New directors, new directions
The day I found out that the Milwaukee Symphony Orchestra would be announcing the music director to replace Andreas Delfs after the 2008-2009 season, I went to bed wondering when the Milwaukee Art Museum would get their ducks in a row and pick someone to replace Director and CEO David Gordon, who will be leaving in March.
I didn’t have to wonder long — I got an email the next day from the MAM press team announcing that a “successful museum director,” Daniel T. Keegan, would be taking the job. After months of what I imagine to have been sweaty deliberation, secret rehearsals, googling for dirt, maybe even confessional audition tapes, two of the city’s brawniest art organizations rang in the new on the same day. Their choices make sure statements about how they see themselves and where they hope to head in the next few years.
He just moved to Middleton with his wife and family, but everyone, including Edo, went to lengths yesterday to stress that this is not a late-career move made out of ease or laziness. De Waart called the MSO “a great sleeper orchestra,” unfettered by the weighty reputations that sometime “exceed reality.” In the past he has spoken with impressive conviction about what a wonderful symphony orchestra can do for a smaller city, or a city in transition (take a look at this interview about his work with the orchestra in Hong Kong). His experience in opera conducting — including but not limited to the Met in New York and L’Opera National in Paris — as well as a track record of taking chances on contemporary composers and lesser-known repertoire should prove revitalizing to the MSO. And I think Milwaukee is going to love him.
Daniel T. Keegan, a different choice for a different beast, comes to the Milwaukee Art Museum from the San Jose Museum of Art, rather persistently described in the press so far as a “Silicon Valley museum.” The phrase gives a lot away about what MAM was looking for in its new leader; San Jose’s most notable distinction, besides its expansive collection of West Coast and Pacific Rim art, is its use of technology and multimedia in exhibitions and galleries. Their podcasts are award-winning, and you can dial their audio guides from your cell phone.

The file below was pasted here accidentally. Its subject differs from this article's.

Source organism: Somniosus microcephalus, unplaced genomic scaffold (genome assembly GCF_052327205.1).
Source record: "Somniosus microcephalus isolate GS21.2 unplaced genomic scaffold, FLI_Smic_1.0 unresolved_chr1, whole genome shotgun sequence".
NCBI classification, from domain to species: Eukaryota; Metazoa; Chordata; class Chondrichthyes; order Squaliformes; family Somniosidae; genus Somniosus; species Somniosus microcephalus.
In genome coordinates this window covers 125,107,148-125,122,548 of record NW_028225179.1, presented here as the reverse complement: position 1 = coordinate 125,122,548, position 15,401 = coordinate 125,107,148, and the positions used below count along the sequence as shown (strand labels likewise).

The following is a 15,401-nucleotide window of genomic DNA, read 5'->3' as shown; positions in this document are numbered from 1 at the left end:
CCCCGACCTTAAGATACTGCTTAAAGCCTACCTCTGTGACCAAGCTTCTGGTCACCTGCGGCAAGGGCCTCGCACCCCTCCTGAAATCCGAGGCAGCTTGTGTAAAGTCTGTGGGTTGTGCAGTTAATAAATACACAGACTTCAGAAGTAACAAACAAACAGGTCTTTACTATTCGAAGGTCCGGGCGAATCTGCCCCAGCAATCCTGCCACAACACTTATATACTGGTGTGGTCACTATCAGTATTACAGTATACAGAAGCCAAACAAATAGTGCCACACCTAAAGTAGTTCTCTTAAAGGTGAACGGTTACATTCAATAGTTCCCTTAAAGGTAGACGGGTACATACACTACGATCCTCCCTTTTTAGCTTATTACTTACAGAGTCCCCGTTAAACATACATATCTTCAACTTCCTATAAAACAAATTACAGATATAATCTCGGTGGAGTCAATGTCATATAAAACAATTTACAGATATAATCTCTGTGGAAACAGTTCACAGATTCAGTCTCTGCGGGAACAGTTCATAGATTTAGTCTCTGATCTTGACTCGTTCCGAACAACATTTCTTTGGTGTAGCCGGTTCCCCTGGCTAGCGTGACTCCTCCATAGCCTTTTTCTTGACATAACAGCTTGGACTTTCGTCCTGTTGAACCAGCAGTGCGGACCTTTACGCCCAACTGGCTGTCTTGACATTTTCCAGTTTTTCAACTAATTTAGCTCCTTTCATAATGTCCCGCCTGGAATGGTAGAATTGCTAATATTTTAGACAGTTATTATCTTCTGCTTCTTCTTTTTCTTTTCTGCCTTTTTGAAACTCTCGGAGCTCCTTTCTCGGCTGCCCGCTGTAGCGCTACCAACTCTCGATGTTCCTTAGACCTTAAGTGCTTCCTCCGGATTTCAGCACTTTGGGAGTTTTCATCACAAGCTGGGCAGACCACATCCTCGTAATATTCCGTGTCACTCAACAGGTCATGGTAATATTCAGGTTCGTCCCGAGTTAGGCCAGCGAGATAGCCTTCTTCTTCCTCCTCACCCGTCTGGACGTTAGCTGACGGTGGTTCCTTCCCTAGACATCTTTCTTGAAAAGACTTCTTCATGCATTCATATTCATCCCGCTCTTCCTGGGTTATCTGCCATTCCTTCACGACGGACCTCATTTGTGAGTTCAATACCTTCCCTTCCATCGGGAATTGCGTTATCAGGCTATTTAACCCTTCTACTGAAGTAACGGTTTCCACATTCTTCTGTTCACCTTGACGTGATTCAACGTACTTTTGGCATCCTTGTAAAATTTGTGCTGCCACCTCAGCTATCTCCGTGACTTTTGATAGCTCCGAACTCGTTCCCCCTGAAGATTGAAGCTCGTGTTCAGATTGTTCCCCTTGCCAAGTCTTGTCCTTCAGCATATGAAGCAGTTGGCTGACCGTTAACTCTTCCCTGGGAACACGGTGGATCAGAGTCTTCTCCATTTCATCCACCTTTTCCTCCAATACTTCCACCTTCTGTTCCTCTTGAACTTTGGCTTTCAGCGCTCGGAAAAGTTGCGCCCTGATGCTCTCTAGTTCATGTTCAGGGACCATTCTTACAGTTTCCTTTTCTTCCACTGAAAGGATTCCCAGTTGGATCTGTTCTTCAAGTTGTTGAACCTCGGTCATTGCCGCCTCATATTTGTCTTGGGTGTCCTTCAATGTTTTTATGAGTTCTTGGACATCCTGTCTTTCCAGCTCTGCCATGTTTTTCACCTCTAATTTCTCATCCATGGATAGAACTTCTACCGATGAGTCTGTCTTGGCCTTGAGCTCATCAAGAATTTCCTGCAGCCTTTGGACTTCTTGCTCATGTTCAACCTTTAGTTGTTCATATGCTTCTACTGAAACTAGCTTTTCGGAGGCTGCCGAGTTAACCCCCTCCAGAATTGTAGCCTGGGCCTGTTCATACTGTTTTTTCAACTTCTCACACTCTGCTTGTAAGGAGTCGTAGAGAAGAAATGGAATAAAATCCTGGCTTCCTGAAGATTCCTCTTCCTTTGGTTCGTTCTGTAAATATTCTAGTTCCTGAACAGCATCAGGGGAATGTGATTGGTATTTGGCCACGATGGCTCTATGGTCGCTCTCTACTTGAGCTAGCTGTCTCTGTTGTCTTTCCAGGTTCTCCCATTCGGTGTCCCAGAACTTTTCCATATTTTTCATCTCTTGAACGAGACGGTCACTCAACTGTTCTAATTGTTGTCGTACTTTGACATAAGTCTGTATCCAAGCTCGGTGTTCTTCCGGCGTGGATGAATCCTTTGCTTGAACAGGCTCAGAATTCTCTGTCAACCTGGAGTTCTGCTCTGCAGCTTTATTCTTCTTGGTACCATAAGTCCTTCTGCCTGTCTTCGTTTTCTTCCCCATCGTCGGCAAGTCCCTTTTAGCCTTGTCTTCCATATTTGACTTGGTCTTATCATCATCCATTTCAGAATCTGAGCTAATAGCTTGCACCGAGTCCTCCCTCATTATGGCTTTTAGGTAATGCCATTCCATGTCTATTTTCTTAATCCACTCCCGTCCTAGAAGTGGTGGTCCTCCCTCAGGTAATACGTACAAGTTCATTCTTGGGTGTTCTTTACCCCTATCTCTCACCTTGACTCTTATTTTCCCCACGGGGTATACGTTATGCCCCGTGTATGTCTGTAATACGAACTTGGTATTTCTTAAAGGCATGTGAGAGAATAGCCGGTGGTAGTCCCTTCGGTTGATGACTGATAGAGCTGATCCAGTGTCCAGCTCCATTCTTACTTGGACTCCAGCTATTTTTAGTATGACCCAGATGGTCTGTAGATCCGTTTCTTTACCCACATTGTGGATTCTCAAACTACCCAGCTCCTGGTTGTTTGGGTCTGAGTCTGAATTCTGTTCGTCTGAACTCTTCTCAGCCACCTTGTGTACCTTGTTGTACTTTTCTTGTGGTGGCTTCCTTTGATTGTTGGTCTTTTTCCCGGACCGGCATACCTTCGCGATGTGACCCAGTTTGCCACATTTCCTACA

The Milwaukee Art Museum has been reaching for a savvier demographic — a multi-tasking, wireless, gadget-infatuated and quick-on-its-feet group of people — for some time, with limited success (did anyone ever catch the almost-endearing Francis Bacon blog?). Keegan seems to be a clear affirmation of MAM’s desire to shuffle forward with the rest of us.
He also has a reputation as an attendance booster, and the Milwaukee Art Museum, like most art museums in America, definitely wants to boost attendance, more now than ever since crowds arriving to witness the glittery novelty of the Calatrava have leveled off. His record of support for educational programming is a good fit, too, considering the Museum’s dedication to education in the community and its reputation as a “teaching museum.”
Austrian: So, Milwaukee? Beer?
Gordon: No, Beer-dermeier.
I hope that Keegan’s nonlinear agenda will continue to steer the Museum toward mounting original, exciting exhibitions of scholarly importance and popular appeal and enhance the Museum’s collection as well as its reputation. Podcasts, cell phones, attendance initiatives and solid supplementary programming are all good things, but at the end of the day the work hanging in the galleries should speak volumes for itself. Perhaps Keegan will have less of a taste for bad puns, as well, though that may be missed.
So look out, Milwaukee. There are some new sheriffs in town.
Edo de Waart conducts the Radio Filharmonisch Orkest Holland in Wagner’s “Ride of the Valkyries”